Is cryonics unfalsifiable and uses an excessive amount of ad hoc maneuvers? Why are proponents of existential risk research relatively uninterested in submitting their work to a high-quality, peer-reviewed scientific journal? Why does the Doomsday argument seem immune to self-correction? How come there is very little connection between ideas about surviving destructive teleportation or uploading of the mind to the mainstream scientific literature on neuroscience? To what extend do the existential risk crowed overuse hypertechnical language?
Pseudoscience is an imposter of science. An area that superficially might appear to be scientific, but has an intellectually vacuous inside. Now that we are approaching the end of this articles series where we critically reviewed Olle Häggström’s book Here Be Dragons, it is time to sift through the issues and see if we can reach some kind of conclusion of what of it is scientific and what is obviously not.
This will keep us preoccupied in the final two parts of this series. Previous installments of this series has tackled bioweapons, destructive teleportation, self-replicating nanobots, philosophy of science, doomsday scenarios, Dyson spheres and Pascal’s wager. This is the penultimate installment and will investigate to which degree these and many more issues discussed and defended by Häggström qualifies as pseudoscience and the final part will be an addendum and conclusion.
What do we mean by “pseudoscience”?
One of the best definition and treatment of what it means for something to be pseudoscience that I have come across is that of Lilienfeld and Landfield (2008). They define pseudoscience as areas that “possess the superficial appearance of science but lack its substance” and that pseudosciences are the “imposters of science: They do not play by the rules of science even though they mimic some of its outward features.”
Although Lilienfeld and Landfield does acknowledge that it is somewhat of a fuzzy concept, they outline ten warning signs of pseudoscience: unfalsifiable and overuse of ad hoc defenses, lack of interest in the peer-review process, no self-correction, reliance on anecdotal evidence, use of extraordinary claims, appeal to tradition, reversing the burden of proof, lack of connectivity to the broader scientific literature, use of hypertechnical language (e. g. psychobabble, technobabble etc.). They certainly accept that some pseudosciences lack some of these signs, whereas some sciences have some of these signs as well, but note that the more warning signs show up, the more likely it is that you are dealing with pseudoscience. This list is by no means perfect or exhaustive, but it gives us a decent framework to explore the contents of Here Be Dragons. However, before we do that, we must acknowledge some of the difficulties in this approach.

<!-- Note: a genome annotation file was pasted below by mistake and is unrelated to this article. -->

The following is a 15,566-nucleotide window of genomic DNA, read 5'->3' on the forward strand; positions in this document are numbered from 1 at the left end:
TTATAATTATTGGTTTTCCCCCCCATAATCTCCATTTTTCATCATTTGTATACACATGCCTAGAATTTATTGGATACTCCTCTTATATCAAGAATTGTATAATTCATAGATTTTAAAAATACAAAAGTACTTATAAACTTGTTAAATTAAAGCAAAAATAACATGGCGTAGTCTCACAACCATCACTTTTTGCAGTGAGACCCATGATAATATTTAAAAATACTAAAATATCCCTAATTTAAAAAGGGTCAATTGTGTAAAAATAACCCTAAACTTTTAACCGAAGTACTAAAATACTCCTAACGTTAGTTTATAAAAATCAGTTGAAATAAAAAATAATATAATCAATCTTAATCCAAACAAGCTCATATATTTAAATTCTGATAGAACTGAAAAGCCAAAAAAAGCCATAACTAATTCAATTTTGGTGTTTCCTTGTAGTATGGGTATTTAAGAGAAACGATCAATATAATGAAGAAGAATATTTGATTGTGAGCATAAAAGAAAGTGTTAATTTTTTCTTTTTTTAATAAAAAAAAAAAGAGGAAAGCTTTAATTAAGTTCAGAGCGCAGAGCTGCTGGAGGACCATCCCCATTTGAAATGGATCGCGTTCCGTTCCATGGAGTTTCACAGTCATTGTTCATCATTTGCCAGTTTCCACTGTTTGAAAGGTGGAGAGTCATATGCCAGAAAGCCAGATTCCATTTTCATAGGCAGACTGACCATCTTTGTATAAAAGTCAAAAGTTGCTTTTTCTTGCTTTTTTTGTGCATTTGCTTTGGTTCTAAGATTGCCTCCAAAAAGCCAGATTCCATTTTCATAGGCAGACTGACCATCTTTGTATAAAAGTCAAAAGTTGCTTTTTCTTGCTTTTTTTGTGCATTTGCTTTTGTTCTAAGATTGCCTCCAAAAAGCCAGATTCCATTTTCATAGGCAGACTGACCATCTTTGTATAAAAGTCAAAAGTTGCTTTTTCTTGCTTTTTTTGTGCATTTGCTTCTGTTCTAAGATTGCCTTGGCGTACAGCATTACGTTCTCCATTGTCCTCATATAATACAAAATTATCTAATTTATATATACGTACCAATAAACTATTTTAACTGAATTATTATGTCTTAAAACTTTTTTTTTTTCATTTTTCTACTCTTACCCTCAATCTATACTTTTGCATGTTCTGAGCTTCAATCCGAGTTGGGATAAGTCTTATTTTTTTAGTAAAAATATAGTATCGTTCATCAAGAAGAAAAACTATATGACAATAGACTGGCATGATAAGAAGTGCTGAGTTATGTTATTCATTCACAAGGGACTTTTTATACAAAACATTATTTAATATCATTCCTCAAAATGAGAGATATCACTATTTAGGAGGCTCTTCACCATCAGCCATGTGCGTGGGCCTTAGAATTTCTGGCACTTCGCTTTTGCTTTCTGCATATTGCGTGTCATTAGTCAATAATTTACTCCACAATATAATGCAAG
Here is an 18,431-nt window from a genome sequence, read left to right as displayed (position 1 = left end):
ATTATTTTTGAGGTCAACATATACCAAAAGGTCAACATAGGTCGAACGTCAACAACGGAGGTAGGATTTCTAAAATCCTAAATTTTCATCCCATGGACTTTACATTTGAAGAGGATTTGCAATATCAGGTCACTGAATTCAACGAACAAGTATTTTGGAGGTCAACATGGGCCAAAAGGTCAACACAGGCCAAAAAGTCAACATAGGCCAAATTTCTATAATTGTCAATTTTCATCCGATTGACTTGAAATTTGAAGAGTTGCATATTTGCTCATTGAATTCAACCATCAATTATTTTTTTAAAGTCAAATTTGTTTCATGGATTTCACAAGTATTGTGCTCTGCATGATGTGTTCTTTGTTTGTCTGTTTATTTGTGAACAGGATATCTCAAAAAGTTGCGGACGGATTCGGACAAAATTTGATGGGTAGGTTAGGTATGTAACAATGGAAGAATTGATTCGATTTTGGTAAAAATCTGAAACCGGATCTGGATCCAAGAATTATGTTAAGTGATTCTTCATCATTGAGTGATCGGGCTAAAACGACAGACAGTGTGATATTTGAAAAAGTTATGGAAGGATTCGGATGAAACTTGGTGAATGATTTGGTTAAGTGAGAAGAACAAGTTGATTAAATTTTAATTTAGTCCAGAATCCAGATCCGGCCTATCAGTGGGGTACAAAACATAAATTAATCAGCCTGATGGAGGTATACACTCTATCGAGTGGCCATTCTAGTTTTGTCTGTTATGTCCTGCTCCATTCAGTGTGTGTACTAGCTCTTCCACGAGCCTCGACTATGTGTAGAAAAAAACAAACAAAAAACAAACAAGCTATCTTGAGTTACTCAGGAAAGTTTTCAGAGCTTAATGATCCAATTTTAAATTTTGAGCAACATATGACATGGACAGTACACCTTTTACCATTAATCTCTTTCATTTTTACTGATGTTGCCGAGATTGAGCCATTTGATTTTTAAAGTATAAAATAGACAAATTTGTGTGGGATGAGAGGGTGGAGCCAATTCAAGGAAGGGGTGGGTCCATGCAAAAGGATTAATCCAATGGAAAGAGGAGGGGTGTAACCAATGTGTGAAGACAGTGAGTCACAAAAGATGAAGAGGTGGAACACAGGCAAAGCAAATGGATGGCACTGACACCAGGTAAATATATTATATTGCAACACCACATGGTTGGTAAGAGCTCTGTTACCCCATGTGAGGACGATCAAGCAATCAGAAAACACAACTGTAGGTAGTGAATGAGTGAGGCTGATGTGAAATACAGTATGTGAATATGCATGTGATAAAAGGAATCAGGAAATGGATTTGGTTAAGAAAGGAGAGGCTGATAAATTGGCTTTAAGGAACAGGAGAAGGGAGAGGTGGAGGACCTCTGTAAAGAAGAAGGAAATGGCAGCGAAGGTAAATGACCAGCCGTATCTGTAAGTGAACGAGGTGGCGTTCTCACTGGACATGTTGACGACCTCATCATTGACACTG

The borderlands of science
Some forms of pseudoscience are easy to identify. Ideologies and beliefs such as homeopathy and astrology fulfill all or almost all of the pseudoscience criteria listed in the previous section. They are completely at odds with basic physics and biology, they are highly resistant to self-correction, frequently makes appeal to tradition, often relies on anecdotes over hard science, push the burden of proof on the skeptic and many of the supposed studies that they rely on are poorly designed and lack proper controls.
In other cases, it is much more difficult. This is because there is some degree of overlap and fuzzy boundaries between several different categories. Some things are scientific, some are pseudoscience, some are non-science whereas others can be found in the borderlands of science and pseudoscience. This is perhaps best illustrated by the intro sequences to the television series “Fringe”, whereby different scientific areas or phenomena are written across the screen (such as quantum entanglement or neural networks) but mixed in with pseudoscience (such as astral projection or pyrokinesis) and borderline topics (such as cryonics). Particularly illuminating is the retro version of it (where events play out in 1985) that lists scientific ideas such as personal computing and DNA profiling that were not fully developed at the time, but also things that never amounted to anything, such as cold fusion.
Many of the issues discussed by Häggström in Here Be Dragons most likely fall in the borderlands between science, prescience and pseudoscience, but there are clear examples of both science and pseudoscience in there as well. We are going to look at each of the warning signs discussed in the above paper and see if it fits with some of the things discussed in the book and to what extent. We will leave the discussion of the great things in the book to the next and final installment of this series, that will focus on conclusions.
Unfalsifiability and overuse of ad hoc measures